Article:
The courtyard is quiet, unlike the noisy Parliament chambers where politicians have recently been misbehaving. A memory is triggered: it is this courtyard where I once met Mandela and shook his big, soft hands. His smile was warm.
Across the Atlantic Ocean, a short boat trip delivers one to Robben Island where Mandela’s legacy lingers. One can only imagine – because that is part of legend making – what Mandela must have thought or felt when looking from his small prison cell window.
From the small window of his prison cell, the freedom fighter must have longed for normality. It could not have been easy for any visionary to keep their eyes on the prize though. But fortunately for the rest of us, Mandela did just that.
In his autobiography, Long Walk To Freedom, Mandela wrote “to survive in prison, one must develop ways to take satisfaction in one’s daily life”.
“One can feel fulfilled by washing one’s clothes so that they are particularly clean, by sweeping a corridor so that it is free of dust, by organising one’s cell to conserve as much space as possible,” he wrote.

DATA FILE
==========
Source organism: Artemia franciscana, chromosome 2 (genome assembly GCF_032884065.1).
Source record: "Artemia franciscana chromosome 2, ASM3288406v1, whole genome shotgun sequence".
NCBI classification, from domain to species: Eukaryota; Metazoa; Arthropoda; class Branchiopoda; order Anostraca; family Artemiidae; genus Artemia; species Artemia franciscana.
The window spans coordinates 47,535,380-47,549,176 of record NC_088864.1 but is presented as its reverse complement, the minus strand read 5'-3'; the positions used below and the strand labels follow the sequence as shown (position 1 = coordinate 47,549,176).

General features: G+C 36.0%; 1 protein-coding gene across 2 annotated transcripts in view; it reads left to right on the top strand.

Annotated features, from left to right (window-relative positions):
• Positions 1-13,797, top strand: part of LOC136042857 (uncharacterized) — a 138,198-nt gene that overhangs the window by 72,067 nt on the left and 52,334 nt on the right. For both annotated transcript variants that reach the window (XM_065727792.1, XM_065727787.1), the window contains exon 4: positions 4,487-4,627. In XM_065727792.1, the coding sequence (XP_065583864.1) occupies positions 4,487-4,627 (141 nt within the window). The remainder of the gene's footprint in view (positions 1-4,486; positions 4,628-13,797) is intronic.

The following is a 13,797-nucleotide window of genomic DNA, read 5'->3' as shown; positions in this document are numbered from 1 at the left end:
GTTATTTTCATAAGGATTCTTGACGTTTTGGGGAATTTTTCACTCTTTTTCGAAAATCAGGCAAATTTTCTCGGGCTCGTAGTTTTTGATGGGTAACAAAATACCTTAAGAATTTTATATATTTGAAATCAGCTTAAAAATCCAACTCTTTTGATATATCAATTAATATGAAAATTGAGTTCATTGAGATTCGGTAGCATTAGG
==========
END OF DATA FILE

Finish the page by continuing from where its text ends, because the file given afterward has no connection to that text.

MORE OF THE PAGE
“The same pride one takes in more consequential tasks outside prison, one can find in doing small things inside prison.”
While he was with friends like Ahmed Kathrada and others, the ANC leader remained stuck behind those prison cell bars while the rest of the anti-apartheid movement called for his release from the island.
Monuments, murals and roads named after Mandela across Cape Town bear testimony to his presence in this city. Perhaps he would have been surprised to see all these landmarks.
There’s Nelson Mandela Boulevard leading out of town to the suburbs, a statute of Mandela with other Nobel prize winners at the V&A Waterfront, and a blue mural with just his smiling face on Canterbury Street in the city centre.
These ordinary streets hold snippets of an extraordinary man’s story. It is lined with inspiration.
One hopes these ordinary streets could flow with Mandela’s call for a non-racial reality. With the constant racism still shoved in our faces daily in this city, one wonders how we could turn his vision into a collective vision.